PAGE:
In February, a South Korean television program called Meeting You featured a segment that was devastating to watch. A woman named Jang Ji-sung, who had lost her seven-year-old daughter three years before, was asked to don a virtual-reality kit—goggles, earphones, and gloves—and then stand on a stage, facing cameras, in front of a green screen.
Suddenly, the woman’s daughter, Nayeon, appeared to emerge from behind computer-generated scenery on the screen. Laughing and skipping, the little girl ran up to Ji-sung, who was suddenly choking on tears. Nayeon greeted her, playfully dancing around and talking as her mother bent down and tried to embrace her. Speaking through sobs, Ji-sung told Nayeon how much she loved her, how pretty she looked, and asked if she had been well.
This was one of the most pitiful sights I have ever seen. The mother, of course, was embracing no one. Nayeon was a figment in a hard drive, a CGI animation. Ji-sung was alone on the stage, wrapping her arms around a brushing of photons and pixels—an illusion with a machine-generated timbre for a voice; an algorithm masquerading as the child she had buried in 2017. When the weeping mother knelt down to hold her daughter, she had nothing in her arms but the sterile studio air. At the end of the segment, Nayeon, now projected on screen as being asleep, was transformed into a luminescent butterfly and flew away, leaving Ji-sung shattered.
For the past few months, many of us have been grasping at holograms, too, looking for our lost loves and companions in the maze of a virtual world. We HangOut, Skype, and Zoom, we FaceTime and Facebook, we Twitter, Snapchat, Instagram, and e-mail. We interact through the phosphorescent wafer of a glass screen, and when our tele-workday is done, we switch to another, bigger screen to stare at images that don’t require any response from us. And it’s all utterly unsatisfying. Not only are we beset by an alarming pandemic, we also are fighting off a creeping sense of hopelessness—it wears us out to be so terribly alone.
But in fact, we were living in self-isolation long before the coronavirus burst out of Wuhan last December. For years and years, decades at this point, we have been offshoring our lives to cyberspace. We now realize how badly this has hollowed out our souls, which are not mere ghosts in the machine, as we are often told, but rather who we are, the puffed-out sail of the human person moving through the physical world. We thought we could live in both worlds, software and meatware (as the human component of a computer system is called). But it turns out that it’s not so much a both-and as it is an either-or proposition: Are we bodies and souls, or pixels and glass? Can we ever be truly happy if we choose to live as avatars rather than as human persons?
Ours is an age of connectivity, but what is it, exactly, that connects when we video conference across continents and seas? I have participated in more than my share of remote meetings recently, and have seen dozens of nodding busts jostling around in postage-stamp-size rectangles on a glowing screen. Flickering and stuttering like Max Headrooms, blinking in and out as the life-giving WIFI ebbs and flows, these strange visions populate the software platform for twenty minutes, maybe an hour, and then pop back out of existence, virtual particles in a seething quantum field bath between here and not-here. Now I see Jones, now I don’t.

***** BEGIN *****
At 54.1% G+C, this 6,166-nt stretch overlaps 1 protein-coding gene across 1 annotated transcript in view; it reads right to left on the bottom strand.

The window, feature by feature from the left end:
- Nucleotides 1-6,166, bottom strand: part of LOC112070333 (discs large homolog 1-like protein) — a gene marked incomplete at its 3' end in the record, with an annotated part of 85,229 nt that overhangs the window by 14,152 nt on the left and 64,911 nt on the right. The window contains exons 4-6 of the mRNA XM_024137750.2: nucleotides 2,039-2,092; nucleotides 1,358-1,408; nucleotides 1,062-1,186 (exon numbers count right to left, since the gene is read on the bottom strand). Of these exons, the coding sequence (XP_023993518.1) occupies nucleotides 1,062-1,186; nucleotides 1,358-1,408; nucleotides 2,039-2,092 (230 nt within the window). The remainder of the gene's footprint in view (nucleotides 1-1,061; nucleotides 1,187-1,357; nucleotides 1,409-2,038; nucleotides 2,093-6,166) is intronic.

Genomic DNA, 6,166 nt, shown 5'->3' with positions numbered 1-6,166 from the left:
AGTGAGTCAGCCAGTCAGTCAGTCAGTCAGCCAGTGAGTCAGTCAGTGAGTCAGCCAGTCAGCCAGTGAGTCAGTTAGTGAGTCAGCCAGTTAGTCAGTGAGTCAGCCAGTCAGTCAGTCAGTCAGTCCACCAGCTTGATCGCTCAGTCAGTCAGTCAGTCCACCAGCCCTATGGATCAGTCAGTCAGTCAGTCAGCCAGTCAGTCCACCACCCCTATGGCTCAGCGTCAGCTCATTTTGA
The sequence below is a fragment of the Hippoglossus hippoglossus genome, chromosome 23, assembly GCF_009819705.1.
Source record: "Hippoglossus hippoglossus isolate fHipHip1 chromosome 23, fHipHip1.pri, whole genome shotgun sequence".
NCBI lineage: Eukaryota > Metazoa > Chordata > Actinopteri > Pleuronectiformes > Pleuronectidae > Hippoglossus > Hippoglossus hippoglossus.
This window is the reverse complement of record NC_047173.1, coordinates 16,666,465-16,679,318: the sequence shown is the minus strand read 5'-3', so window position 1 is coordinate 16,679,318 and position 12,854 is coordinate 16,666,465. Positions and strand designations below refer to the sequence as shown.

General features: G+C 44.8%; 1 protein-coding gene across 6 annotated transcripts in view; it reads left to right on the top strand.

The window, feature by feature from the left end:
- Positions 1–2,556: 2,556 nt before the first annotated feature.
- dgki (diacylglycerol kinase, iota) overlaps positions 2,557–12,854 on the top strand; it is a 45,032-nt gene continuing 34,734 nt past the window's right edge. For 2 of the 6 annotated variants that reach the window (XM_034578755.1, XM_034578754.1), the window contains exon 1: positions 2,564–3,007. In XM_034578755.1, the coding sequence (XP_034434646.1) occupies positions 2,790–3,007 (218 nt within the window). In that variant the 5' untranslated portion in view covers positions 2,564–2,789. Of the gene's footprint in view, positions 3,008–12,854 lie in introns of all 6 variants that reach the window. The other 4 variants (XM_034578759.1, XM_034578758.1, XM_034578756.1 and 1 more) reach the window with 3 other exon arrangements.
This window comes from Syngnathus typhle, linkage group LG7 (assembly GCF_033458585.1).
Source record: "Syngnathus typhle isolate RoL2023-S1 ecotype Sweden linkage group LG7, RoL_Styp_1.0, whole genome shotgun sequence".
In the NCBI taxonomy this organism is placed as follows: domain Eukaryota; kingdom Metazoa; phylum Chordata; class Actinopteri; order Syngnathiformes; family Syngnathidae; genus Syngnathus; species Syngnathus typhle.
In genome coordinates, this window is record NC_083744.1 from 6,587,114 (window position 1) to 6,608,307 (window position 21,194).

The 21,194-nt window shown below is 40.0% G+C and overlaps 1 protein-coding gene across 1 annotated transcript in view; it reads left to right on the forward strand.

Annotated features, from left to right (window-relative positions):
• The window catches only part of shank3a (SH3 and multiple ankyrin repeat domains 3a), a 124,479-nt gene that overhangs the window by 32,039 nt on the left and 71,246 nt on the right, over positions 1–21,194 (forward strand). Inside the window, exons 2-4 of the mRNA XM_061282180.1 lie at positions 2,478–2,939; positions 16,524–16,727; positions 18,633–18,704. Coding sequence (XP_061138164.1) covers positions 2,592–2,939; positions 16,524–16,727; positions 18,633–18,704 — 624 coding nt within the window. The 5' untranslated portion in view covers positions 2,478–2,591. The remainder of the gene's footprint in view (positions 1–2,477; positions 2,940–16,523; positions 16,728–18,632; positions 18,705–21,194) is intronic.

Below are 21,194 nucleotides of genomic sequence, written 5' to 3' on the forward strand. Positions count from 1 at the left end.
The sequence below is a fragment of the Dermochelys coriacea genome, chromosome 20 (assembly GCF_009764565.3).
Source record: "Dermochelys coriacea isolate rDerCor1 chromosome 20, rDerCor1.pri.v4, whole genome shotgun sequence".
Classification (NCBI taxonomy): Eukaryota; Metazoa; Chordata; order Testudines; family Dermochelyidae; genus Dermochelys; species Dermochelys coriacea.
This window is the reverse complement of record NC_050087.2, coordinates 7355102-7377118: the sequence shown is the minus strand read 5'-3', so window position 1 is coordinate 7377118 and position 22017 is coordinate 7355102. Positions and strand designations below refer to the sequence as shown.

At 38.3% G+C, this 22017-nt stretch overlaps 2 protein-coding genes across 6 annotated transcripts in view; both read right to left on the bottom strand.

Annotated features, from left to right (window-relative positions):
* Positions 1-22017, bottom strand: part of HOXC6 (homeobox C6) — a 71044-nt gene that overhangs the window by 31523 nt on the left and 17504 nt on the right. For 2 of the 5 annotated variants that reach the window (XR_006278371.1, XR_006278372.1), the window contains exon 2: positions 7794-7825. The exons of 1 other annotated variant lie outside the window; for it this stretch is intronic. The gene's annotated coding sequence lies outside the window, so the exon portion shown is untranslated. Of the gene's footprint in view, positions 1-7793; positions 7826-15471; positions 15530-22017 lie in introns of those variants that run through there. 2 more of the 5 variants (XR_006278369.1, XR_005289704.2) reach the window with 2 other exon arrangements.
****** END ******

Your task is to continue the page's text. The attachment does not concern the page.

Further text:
Swaying a momentary shower of electrons is not what people do. People are physical beings. Jones is a person with a body and a soul. She shivers when it’s cold and sweats in July. She hungers and so puts meat and plants into her belly and is satisfied. She thirsts and so pours iced lemonade down her throat and is relieved. Jones needs blankets and pillows to sleep, because, unlike Jones the Zoom parallelogram, Jones the human person does not stick flat against a plane, and does not lie there indifferent in a draft. And when Jones is happy, her heart is light. Her insides tickle when she’s nervous; her face blushes pink when she’s ashamed. She feels sick when she becomes too sad, listless when she’s distraught, empty when she’s alone.
People are not virtual. They don’t exist in the narrow, visible band of the electromagnetic spectrum only, the band through which flit the images on our computer screens. People range across the created universe, taking in the whole world through the senses and the imagination, and storing the intellect’s bounty in memory—memory, which, depending on what we are calling to mind, has the power to pull our lips up into a smile or pinch our brows together into a grimace.
Ji-sung’s first encounter with Nayeon was not computer generated, not even an ultrasound. They first met when Nayeon was all of two cells tall, moving to implant in her mother’s uterine wall, bathing in her warm, nourishing blood. Unlike a virtual particle, Nayeon, the person, was furiously and unambiguously alive from the moment of her conception, loved into life in the crucible of two other human bodies becoming one. Her father embraced her mother when Nayeon was conceived; her mother, with misdirected tenderness, tried to embrace an illusion, long after her daughter had gone to await the resurrection in the body that must—if the universe is not as meaningless as a conference call—be ours to hope for in the end.
This silent spring, this season of lockdown and social distancing, of quarantine and desolation, has taught us many things. But above all, it has shown us that we are human persons, for whom the virtual can never be an acceptable substitute for the real thing. In fact, it doesn’t even come close. Yes, we can be instantly present to one another over wires, but we are virtually nowhere without the bodily company of our fellow human beings.